On July 17th, a Rocket Lab Electron rocket successfully placed seven smallsats into orbit for three different customers. This launch not only marked a significant achievement in satellite deployment but also moved the company closer to realizing its goal of reusing the Electron rocket’s booster.
The launch took place at Rocket Lab’s Launch Complex 1 on New Zealand‘s Mahia Peninsula at 9:27 p.m. Eastern Time. Originally scheduled for July 14th, the launch was delayed to allow the company to make final preparations for both launching the rocket and recovering the booster.
During the mission, the Electron rocket’s kick stage executed multiple burns to deploy the payloads into their respective orbits. The deployment sequence began with four NASA Starling 6U smallsats and two Spire 3U smallsats, which were placed into a 575-kilometer sun-synchronous orbit. Subsequently, after two additional burns, the kick stage released Telesat’s LEO 3 satellite into a 1,000-kilometer orbit approximately an hour and 45 minutes after liftoff.
Among the payloads were four NASA Starling satellites that will test autonomous swarm operations, two Spire satellites intended to enhance the company’s weather data collection capabilities, and Telesat’s LEO 3 satellite, the largest spacecraft on the mission. LEO 3, built by the University of Toronto’s Space Flight Laboratory for Telesat, will aid the Canadian satellite operator in ongoing tests for its future Lightspeed constellation, which had previously been carried out by another prototype satellite nearing the end of its operational life.
The “Baby Come Back” mission presented Rocket Lab with an opportunity to test the viability of recovering and reusing the first smallsats stage of its Electron rocket. As part of their ongoing efforts, the company introduced several modifications to the rocket and adjusted its recovery approach. The initial plan to capture falling boosters mid-air was changed to allow them to land in the ocean. The mission’s webcast showed the retrieved booster on a ship shortly before the final satellite’s deployment.
Rocket Lab’s CEO, Peter Beck, expressed their progress towards reusability, stating that they are now closer than ever to achieving the first relaunch of a booster. Beck mentioned that the recovered booster was in excellent condition.
Beck did not provide a specific timeline for when reusability might be achieved. However, the company plans to reuse a Rutherford engine on an Electron launch later in the year. Wayne McIntosh, the team lead for Electron reusability at Rocket Lab, outlined a series of flight tests in the works before actual reuse is considered.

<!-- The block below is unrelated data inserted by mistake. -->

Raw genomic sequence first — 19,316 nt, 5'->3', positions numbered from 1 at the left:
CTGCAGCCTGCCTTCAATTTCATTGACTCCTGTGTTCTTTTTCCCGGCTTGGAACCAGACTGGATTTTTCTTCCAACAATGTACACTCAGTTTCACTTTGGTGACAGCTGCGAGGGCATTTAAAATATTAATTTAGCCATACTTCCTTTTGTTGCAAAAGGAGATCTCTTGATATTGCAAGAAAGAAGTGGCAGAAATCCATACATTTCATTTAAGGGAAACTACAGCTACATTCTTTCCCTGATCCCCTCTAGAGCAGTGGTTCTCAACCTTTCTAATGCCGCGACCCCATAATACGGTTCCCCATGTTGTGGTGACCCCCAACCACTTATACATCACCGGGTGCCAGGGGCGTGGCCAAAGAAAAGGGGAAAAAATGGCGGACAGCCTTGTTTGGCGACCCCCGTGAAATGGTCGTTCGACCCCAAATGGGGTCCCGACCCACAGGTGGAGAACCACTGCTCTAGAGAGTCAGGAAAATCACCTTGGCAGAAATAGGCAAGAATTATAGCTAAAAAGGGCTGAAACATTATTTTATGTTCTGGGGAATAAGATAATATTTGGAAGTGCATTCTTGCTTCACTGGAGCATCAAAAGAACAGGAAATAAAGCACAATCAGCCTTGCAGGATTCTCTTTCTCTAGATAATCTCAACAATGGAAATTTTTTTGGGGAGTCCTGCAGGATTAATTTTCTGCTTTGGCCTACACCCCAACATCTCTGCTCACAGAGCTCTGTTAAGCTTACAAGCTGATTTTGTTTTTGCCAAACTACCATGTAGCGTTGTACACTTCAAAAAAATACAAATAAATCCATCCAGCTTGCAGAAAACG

McIntosh stated that there will be incremental changes introduced in future launches, with a significant shift in the 45th flight. This launch dubbed the “golden child,” will involve sealing changes that will enable accurate vehicle disposition for reuse. The “Baby Come Back” mission marked the 39th flight of an Electron rocket.
Rocket Lab’s recent launch marked its seventh mission this year, encompassing six orbital launches and the launch of the suborbital variant named Hypersonic Accelerator Suborbital Test Electron (HASTE) from Virginia.
According to Peter Beck, the company’s CEO, Rocket Lab is sticking to its earlier projections of conducting up to 15 Electron launches in this year, a count that includes both orbital missions and HASTE flights. Beck acknowledged that the primary challenge in achieving this launch rate has been customer readiness. He mentioned that they anticipate a busy upcoming season as customers aim to finalize their preparations.
The shifts in the market, such as the bankruptcy of Virgin Orbit, have also influenced Rocket Lab’s operations. For instance, NorthStar Earth and Space, initially planning to launch their space situational awareness satellites with Virgin Orbit, switched to Rocket Lab and signed a contract to launch their first four satellites this autumn on an Electron rocket. Beck highlighted that Rocket Lab has observed increased interest from customers who had initially intended to launch with other providers. Notably, the NASA Starling satellites, originally slated for a Firefly Aerospace Alpha rocket launch, were eventually manifested for Rocket Lab’s mission.
Peter Beck noted that there has been a notable increase in defections from various emerging launch providers this year compared to previous years. Delays and concerns about early flight risks seem to be driving this shift. This trend indicates a degree of uncertainty and volatility within the industry as it continues to evolve.
Beck explained that in the early stages when all providers had only a few launches under their belts, the mission risk was relatively equal for everyone. However, as the industry matures and more launches are completed, the willingness to take on extra risk for potential cost savings diminishes. This is leading customers to opt for providers with proven track records and reliable services.
Rocket Lab has a launch planned for the end of the month, and the company intends to reveal further details about this upcoming mission in the near future.